Nextek CEO Helps Make the Case for DC Power

The use of renewable, efficient DC power is rapidly increasing in enterprise locations such as corporate, educational and government campuses, and its future in both commercial and residential applications is bright. Nextek Power Systems CEO Paul Savage (a founding member of the EMerge Alliance®) was among the presenters in a recent webinar on “Direct DC Power Systems for Efficiency and Renewable Energy Integration.” The event was sponsored by the Department of Energy, Office of Energy Efficiency and Renewable Energy, Building Technologies Program.

Renewable energy accounted for 14.3 percent of the domestically produced electricity in the United States in the first six months of 2011, according to the US Energy Information Administration’s Electric Power Monthly. Forecasts predict it will grow to more than 20 percent by 2030. Increased residential use could push that figure much higher, and Nextek and the companies it collaborates with are working towards both goals.

Mr. Savage spoke on Nextek’s work to develop standards for the equipment and systems that are emerging for real-world use. To see the slide presentation he offered for the webinar, visit the government’s Energy Efficient Standards web page, and scroll to “Attachments.”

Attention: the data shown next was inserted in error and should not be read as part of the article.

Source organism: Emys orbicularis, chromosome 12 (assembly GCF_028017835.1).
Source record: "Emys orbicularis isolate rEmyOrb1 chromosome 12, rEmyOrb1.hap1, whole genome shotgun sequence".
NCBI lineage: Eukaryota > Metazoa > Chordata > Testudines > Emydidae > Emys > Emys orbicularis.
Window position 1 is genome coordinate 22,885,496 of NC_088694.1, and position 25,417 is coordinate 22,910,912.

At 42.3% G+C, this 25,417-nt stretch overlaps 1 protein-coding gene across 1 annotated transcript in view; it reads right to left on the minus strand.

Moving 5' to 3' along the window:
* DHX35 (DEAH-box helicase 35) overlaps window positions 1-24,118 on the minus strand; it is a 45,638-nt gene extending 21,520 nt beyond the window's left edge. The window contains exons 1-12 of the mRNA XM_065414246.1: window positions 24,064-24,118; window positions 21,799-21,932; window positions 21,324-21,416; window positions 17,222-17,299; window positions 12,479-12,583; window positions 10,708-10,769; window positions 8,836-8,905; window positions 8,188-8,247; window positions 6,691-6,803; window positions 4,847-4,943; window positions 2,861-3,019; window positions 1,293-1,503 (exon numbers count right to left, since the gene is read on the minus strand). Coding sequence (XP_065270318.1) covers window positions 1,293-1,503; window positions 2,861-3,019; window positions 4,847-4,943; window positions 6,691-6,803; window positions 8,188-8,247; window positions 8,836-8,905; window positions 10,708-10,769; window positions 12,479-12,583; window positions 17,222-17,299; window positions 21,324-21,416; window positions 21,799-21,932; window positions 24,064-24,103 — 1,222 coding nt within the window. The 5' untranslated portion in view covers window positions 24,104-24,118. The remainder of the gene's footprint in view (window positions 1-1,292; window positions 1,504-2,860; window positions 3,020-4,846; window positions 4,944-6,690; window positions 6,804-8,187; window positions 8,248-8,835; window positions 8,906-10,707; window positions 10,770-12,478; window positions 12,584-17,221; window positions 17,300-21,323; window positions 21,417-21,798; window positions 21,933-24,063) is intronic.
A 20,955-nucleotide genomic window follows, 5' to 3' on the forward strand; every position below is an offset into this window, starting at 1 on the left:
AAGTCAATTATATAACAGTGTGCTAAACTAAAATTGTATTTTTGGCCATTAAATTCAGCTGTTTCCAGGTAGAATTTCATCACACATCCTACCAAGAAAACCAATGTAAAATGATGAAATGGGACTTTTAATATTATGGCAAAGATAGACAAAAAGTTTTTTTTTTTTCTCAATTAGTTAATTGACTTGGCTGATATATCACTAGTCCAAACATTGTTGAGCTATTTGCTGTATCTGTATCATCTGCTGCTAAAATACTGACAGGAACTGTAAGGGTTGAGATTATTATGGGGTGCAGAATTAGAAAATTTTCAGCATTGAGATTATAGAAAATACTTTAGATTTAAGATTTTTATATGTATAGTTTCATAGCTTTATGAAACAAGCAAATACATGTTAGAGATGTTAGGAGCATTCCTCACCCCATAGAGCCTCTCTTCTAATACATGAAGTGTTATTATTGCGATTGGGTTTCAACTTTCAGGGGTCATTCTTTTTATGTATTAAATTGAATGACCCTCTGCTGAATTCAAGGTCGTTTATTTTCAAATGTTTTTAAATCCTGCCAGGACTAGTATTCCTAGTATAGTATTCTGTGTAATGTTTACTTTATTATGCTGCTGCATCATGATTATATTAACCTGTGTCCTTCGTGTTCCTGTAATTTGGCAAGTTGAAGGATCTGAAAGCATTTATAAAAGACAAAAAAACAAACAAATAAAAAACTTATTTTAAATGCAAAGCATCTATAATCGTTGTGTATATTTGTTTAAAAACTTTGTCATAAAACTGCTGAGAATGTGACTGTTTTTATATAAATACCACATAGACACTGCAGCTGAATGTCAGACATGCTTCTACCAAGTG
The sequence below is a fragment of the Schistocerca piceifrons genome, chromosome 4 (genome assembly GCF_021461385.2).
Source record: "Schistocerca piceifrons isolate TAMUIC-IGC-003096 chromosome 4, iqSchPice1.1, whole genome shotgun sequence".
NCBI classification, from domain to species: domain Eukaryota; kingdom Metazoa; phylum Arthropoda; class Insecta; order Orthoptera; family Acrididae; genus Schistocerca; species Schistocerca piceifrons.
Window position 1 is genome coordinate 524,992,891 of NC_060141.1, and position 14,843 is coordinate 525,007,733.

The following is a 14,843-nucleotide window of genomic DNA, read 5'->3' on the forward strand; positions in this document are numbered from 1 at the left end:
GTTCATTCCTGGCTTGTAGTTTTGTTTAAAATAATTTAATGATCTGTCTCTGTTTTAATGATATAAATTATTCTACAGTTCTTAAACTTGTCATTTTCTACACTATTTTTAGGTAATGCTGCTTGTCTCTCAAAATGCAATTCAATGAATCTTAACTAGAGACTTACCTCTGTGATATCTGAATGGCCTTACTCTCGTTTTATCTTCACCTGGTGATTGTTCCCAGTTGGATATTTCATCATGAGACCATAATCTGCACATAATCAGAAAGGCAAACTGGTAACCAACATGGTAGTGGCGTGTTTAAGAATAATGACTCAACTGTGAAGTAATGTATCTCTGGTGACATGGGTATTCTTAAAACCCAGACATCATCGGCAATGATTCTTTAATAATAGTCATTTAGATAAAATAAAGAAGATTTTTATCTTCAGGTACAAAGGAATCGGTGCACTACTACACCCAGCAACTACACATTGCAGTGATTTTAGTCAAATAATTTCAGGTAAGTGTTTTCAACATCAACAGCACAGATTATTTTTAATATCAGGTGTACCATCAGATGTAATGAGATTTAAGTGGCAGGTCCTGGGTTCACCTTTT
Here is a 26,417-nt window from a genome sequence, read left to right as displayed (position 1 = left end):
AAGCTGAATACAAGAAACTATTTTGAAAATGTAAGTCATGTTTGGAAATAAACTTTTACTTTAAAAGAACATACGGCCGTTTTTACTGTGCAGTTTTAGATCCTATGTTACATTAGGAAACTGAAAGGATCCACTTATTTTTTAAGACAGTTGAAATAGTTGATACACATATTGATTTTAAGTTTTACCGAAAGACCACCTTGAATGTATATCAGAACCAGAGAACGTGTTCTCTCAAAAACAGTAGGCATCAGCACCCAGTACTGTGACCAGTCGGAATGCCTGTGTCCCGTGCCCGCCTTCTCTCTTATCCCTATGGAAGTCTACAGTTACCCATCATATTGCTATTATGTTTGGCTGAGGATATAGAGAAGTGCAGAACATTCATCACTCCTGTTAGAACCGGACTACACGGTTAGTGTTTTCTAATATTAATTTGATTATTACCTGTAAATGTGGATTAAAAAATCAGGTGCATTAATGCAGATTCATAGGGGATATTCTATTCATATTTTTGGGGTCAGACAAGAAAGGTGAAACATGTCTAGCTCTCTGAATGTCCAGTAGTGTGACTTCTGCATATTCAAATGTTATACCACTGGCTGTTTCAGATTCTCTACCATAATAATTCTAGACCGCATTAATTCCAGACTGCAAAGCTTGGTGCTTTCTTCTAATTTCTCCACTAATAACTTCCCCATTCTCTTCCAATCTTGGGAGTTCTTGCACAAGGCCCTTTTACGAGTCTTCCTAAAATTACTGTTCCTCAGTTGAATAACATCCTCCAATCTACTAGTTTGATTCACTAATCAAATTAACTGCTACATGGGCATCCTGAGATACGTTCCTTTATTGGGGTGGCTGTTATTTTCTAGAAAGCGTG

The rationale for greater dependence on DC power is strong. More and more devices, ranging from computers to smart phones to appliances, incorporate semiconductors, which run only on DC power. The increased use of electric vehicles, which can be charged using DC power, adds to that use. The power loss that results from converting AC power from the electrical grid to DC is large, and the production of AC power replies heavily on depleting resources such as oil and coal. However, much DC power can be generated from renewable sources, particularly solar.

For decades, the drawback of DC power has been significant loss over even moderate transmission distances. But with the genesis of microgrid technology—small locations that produce their own power and draw from the grid (or add to it!) only when needed, the advantages of DC become clearer. Add to that advancements in storage technology, and DC power is definitely the wave of the future.